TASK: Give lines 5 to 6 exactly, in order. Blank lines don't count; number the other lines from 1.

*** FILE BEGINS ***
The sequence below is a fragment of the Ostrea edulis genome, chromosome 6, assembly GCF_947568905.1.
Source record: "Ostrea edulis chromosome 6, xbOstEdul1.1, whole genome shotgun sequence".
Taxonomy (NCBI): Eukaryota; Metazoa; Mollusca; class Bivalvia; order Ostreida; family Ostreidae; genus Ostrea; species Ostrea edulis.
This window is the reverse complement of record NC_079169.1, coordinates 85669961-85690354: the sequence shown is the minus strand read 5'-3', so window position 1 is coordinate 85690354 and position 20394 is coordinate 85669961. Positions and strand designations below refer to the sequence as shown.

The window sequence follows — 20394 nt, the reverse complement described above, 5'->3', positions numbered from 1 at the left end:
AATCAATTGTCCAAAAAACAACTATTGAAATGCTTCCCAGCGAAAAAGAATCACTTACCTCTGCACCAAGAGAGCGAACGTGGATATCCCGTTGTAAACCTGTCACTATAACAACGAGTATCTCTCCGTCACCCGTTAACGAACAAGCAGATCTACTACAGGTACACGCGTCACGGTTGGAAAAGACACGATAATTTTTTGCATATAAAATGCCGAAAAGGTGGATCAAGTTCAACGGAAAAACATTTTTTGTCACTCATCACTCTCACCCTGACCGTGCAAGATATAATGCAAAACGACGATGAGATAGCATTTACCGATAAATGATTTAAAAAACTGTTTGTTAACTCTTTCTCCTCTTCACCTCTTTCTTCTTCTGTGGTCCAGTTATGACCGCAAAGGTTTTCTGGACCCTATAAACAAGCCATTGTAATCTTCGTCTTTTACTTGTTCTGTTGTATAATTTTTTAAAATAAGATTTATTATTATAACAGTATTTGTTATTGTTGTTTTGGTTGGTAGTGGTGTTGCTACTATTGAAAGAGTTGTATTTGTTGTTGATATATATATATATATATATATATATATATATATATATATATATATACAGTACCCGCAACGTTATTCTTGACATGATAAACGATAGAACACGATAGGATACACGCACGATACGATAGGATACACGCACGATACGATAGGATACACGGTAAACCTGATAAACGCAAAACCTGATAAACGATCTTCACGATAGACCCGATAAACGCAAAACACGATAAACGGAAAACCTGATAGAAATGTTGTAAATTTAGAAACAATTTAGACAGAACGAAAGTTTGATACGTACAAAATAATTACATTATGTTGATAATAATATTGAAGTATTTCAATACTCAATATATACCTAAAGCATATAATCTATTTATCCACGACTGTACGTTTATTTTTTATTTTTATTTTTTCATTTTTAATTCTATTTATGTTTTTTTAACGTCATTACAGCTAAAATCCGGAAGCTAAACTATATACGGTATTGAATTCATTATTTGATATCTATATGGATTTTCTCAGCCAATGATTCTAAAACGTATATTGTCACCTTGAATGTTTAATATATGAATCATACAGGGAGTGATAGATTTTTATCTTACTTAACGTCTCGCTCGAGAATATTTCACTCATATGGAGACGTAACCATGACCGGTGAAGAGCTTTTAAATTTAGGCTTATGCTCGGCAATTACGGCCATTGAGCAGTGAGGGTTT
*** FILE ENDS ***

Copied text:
The window sequence follows — 20394 nt, the reverse complement described above, 5'->3', positions numbered from 1 at the left end:
AATCAATTGTCCAAAAAACAACTATTGAAATGCTTCCCAGCGAAAAAGAATCACTTACCTCTGCACCAAGAGAGCGAACGTGGATATCCCGTTGTAAACCTGTCACTATAACAACGAGTATCTCTCCGTCACCCGTTAACGAACAAGCAGATCTACTACAGGTACACGCGTCACGGTTGGAAAAGACACGATAATTTTTTGCATATAAAATGCCGAAAAGGTGGATCAAGTTCAACGGAAAAACATTTTTTGTCACTCATCACTCTCACCCTGACCGTGCAAGATATAATGCAAAACGACGATGAGATAGCATTTACCGATAAATGATTTAAAAAACTGTTTGTTAACTCTTTCTCCTCTTCACCTCTTTCTTCTTCTGTGGTCCAGTTATGACCGCAAAGGTTTTCTGGACCCTATAAACAAGCCATTGTAATCTTCGTCTTTTACTTGTTCTGTTGTATAATTTTTTAAAATAAGATTTATTATTATAACAGTATTTGTTATTGTTGTTTTGGTTGGTAGTGGTGTTGCTACTATTGAAAGAGTTGTATTTGTTGTTGATATATATATATATATATATATATATATATATATATATATATATATACAGTACCCGCAACGTTATTCTTGACATGATAAACGATAGAACACGATAGGATACACGCACGATACGATAGGATACACGCACGATACGATAGGATACACGGTAAACCTGATAAACGCAAAACCTGATAAACGATCTTCACGATAGACCCGATAAACGCAAAACACGATAAACGGAAAACCTGATAGAAATGTTGTAAATTTAGAAACAATTTAGACAGAACGAAAGTTTGATACGTACAAAATAATTACATTATGTTGATAATAATATTGAAGTATTTCAATACTCAATATATACCTAAAGCATATAATCTATTTATCCACGACTGTACGTTTATTTTTTATTTTTATTTTTTCATTTTTAATTCTATTTATGTTTTTTTAACGTCATTACAGCTAAAATCCGGAAGCTAAACTATATACGGTATTGAATTCATTATTTGATATCTATATGGATTTTCTCAGCCAATGATTCTAAAACGTATATTGTCACCTTGAATGTTTAATATATGAATCATACAGGGAGTGATAGATTTTTATCTTACTTAACGTCTCGCTCGAGAATATTTCACTCATATGGAGACGTAACCATGACCGGTGAAGAGCTTTTAAATTTAGGCTTATGCTCGGCAATTACGGCCATTGAGCAGTGAGGGTTT